Common Courtesy Becoming Less Common

Actions once considered common courtesy are being ignored as the times change.

Graphic designed by Britany Rodriguez

Actions once considered common courtesy are being ignored as the times change.

Lauren Cincotta, News Editor

Humans are social creatures. As a species, humans are designed to connect with others. Our daily lives are filled with so many interactions that each one may not seem significant. However, we all have a responsibility to ourselves and to each other. Positive words and actions can have a profoundly positive effect on others. Unfortunately, our negative words and actions can hurt people more than we realize or intend.

Social media was designed for people to increase their connections with others. None of the founders of any social media platform could have predicted just how toxic it would become. Without actually seeing the person you are communicating with, people feel bold enough to say things that they may not say in real life. Cruelty is so widespread on these platforms that even if someone might not be looking for it, they can easily find several examples.

The culture on social media platforms has shifted from meaningful connections to a need to belittle and criticize others for their opinions or actions and the need to “clap back” when someone does it to you. Being critical and looking for problems with others does not make anyone feel good. The momentary thrill received from putting someone down or “clapping back” in retaliation to a comment somebody made does not last as long as the good feeling a positive interaction would give you.

Although social media companies have slowly begun to address these toxic situations, the bulk of the problem lies with users. In other words, the answer to this problem is basic human decency. Society cannot rely on a computer system to filter out negative voices, only people can do that. In some cases, drastic measures have to be taken. Recently, Kensington Palace released new social media guidelines with the goal of reducing negative comments on the palace’s social media channels. Most of these negative comments have been made concerning Duchess Catherine (Kate) Middleton and Duchess Meghan Markle. Meghan, who married into the royal family last spring, has faced abuse on social media since her engagement was announced in 2017. It is not only royalty who have to endure online abuse. The modern culture of criticism and aggression makes anyone a target.

Cruelty is not limited to online platforms. It is sometimes easier to observe there, because it is visible written words. If society conducted itself better in real life, this toxic atmosphere would not have carried itself over to social media platforms when they were introduced. It might not be staring us in the face the way we see it online, but overall, people do not treat each other kindly.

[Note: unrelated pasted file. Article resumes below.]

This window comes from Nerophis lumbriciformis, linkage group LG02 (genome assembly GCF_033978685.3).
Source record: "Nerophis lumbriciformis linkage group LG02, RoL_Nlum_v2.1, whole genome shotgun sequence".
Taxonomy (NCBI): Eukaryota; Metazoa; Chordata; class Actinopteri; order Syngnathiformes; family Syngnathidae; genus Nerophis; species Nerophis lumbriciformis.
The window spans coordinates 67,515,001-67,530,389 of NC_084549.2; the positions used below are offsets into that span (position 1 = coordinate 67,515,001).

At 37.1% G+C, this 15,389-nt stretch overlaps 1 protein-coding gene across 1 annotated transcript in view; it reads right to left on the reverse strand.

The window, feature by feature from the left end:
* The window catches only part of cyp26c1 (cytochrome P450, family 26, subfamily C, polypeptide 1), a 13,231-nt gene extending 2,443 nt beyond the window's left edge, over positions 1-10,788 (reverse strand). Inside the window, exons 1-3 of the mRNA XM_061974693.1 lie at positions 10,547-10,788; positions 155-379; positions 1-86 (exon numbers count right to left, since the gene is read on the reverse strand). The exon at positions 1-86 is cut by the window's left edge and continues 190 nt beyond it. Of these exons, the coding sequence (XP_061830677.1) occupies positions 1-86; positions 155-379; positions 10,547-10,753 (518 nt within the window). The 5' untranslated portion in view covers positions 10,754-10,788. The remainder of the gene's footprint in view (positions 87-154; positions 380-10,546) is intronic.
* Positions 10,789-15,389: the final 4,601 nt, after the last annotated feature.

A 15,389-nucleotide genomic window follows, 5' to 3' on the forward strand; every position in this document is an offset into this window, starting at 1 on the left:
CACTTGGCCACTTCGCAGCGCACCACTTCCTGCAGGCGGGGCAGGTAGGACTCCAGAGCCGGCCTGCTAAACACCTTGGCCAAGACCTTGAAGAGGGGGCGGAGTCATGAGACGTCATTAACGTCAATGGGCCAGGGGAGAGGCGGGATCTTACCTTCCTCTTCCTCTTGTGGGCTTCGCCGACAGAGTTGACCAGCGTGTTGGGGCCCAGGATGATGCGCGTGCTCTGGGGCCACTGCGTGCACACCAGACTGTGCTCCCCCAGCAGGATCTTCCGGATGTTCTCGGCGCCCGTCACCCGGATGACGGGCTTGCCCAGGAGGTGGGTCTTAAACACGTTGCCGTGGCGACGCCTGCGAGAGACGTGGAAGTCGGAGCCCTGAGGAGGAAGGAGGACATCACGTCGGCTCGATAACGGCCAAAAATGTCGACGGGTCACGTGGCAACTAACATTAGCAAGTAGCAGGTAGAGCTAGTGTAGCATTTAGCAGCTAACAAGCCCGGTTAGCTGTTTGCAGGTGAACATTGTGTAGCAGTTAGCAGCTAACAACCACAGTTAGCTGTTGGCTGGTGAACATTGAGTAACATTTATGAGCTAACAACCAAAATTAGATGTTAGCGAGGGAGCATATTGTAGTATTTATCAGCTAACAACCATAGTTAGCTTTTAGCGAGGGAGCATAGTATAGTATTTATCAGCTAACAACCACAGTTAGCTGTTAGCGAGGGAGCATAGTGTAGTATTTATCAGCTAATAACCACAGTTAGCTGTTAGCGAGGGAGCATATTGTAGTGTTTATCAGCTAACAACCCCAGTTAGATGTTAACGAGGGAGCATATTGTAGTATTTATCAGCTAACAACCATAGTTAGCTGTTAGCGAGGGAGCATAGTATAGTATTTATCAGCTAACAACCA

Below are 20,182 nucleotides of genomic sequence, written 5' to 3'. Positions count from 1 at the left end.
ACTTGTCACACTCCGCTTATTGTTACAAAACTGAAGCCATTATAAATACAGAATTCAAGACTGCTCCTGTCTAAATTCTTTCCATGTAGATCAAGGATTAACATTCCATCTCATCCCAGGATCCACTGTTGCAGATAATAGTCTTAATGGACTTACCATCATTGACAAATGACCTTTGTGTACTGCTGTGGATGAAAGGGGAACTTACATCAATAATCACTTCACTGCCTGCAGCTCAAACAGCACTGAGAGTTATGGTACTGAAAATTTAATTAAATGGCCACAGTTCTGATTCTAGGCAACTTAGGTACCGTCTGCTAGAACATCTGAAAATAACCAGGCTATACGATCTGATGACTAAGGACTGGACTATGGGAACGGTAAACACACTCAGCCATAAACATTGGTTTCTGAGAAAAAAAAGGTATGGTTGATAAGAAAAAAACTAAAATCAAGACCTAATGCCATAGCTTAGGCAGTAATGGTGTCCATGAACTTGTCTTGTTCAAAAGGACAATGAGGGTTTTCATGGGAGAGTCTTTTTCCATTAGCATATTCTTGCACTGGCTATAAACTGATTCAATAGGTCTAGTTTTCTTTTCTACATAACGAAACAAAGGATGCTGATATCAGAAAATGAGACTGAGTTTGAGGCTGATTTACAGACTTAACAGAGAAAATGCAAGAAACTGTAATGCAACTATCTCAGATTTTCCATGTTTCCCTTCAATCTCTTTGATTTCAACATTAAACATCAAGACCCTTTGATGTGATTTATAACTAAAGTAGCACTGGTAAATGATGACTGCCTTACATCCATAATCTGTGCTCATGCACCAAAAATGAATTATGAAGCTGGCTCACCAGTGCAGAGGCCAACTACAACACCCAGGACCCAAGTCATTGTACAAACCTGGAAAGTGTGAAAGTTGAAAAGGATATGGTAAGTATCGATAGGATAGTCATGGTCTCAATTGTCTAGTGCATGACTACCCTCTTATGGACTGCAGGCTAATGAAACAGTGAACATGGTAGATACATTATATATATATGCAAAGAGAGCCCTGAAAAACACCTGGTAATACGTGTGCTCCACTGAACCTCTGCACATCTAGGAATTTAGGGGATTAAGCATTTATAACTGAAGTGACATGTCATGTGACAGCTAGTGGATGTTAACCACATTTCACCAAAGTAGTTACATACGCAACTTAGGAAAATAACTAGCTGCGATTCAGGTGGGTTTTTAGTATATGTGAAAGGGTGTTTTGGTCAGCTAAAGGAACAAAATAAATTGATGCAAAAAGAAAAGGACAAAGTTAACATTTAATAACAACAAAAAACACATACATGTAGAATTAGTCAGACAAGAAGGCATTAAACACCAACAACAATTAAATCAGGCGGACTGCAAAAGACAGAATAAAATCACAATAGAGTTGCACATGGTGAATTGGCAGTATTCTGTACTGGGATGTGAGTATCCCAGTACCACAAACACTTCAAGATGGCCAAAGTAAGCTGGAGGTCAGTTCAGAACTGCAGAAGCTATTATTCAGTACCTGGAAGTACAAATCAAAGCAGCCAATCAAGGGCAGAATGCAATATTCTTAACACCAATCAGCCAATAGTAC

For years, people have paused to wonder, is civility dead? Civility is defined as “ formal politeness and courtesy in behavior and speech”, according to Oxford Dictionaries. This includes basic manners taught in childhood, saying please and thank you, apologizing when you have done something wrong and, above all, having respect for everyone.

Having good manners is crucial to being respected by others. Taking time to honestly thank someone for what they have done for you may seem awkward, but will truly be appreciated by the other party. Even small courtesies, like holding the door open for someone or politely greeting one another in the hallways are part of the larger concept of civility. Speaking respectfully to and of others, is something that people frequently have trouble putting into practice.

Especially when someone acts negatively toward you, it can be harder for you to look past that and see them as an individual worthy of your respect and courtesy. The use of derogatory language or swearing seem to have completely infiltrated daily conversation. Some argue that society has become desensitized due to increased usage. However often they are used, words have power. Certain words have different power over others than they might have on the person using them. One of the best ways to avoid offending people or otherwise being considered rude is not using these crude words that are not meant for common conversation. Although nobody is perfect and we all have lapses in civility, if we made a conscious effort to look for opportunities to be a positive influence in someone’s life the world would be a better place.

Being a “nice” person has an immensely positive effect on each individual as well. Being kind has several effects on the brain including the release of hormones that can reduce stress and increase self esteem and happiness. Studies also show that being kind can increase lifespan and decrease body aches and pains. Engaging in kind acts can also decrease depression. All of these positive effects make being kind to others worthwhile. Not to mention that when you are kind to others, it is easier for others to be kind to you. Several studies have come out over the years to validate these claims. The science of being kind is a real thing with effects that are life changing.

Imagine a world where people felt welcomed and respected wherever they went, and did not judge or act rudely to others. Imagine if people could interact on social media without berating each other for every little thing. This is possible, but a computer cannot do this for us. We cannot place all of the blame on tech companies and social media platforms. We cannot blame each other or society for lack of manners. We have to be positive. Science has shown us the kindness is contagious, it can be spread from person to person, but someone has to start. Consider it your responsibility to make someone’s day a little better, it will help change the world.